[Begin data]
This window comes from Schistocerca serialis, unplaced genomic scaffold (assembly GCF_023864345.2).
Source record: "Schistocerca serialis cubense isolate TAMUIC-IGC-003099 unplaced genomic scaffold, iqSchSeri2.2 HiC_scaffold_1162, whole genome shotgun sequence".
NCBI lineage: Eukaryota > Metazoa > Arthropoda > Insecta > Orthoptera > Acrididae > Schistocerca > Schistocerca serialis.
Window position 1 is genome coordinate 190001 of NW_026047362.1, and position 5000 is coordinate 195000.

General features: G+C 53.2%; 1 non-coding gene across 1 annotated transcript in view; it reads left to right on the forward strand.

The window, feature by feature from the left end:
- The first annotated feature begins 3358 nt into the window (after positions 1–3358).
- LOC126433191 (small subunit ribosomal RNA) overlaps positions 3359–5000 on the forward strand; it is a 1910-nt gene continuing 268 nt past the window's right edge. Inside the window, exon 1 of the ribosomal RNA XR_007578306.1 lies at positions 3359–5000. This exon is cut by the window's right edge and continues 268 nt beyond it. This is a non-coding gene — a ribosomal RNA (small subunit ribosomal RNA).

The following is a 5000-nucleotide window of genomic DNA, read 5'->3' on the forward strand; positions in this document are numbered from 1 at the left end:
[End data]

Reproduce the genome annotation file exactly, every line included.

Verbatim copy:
This window comes from Schistocerca serialis, unplaced genomic scaffold (assembly GCF_023864345.2).
Source record: "Schistocerca serialis cubense isolate TAMUIC-IGC-003099 unplaced genomic scaffold, iqSchSeri2.2 HiC_scaffold_1162, whole genome shotgun sequence".
NCBI lineage: Eukaryota > Metazoa > Arthropoda > Insecta > Orthoptera > Acrididae > Schistocerca > Schistocerca serialis.
Window position 1 is genome coordinate 190001 of NW_026047362.1, and position 5000 is coordinate 195000.

General features: G+C 53.2%; 1 non-coding gene across 1 annotated transcript in view; it reads left to right on the forward strand.

The window, feature by feature from the left end:
- The first annotated feature begins 3358 nt into the window (after positions 1–3358).
- LOC126433191 (small subunit ribosomal RNA) overlaps positions 3359–5000 on the forward strand; it is a 1910-nt gene continuing 268 nt past the window's right edge. Inside the window, exon 1 of the ribosomal RNA XR_007578306.1 lies at positions 3359–5000. This exon is cut by the window's right edge and continues 268 nt beyond it. This is a non-coding gene — a ribosomal RNA (small subunit ribosomal RNA).

The following is a 5000-nucleotide window of genomic DNA, read 5'->3' on the forward strand; positions in this document are numbered from 1 at the left end: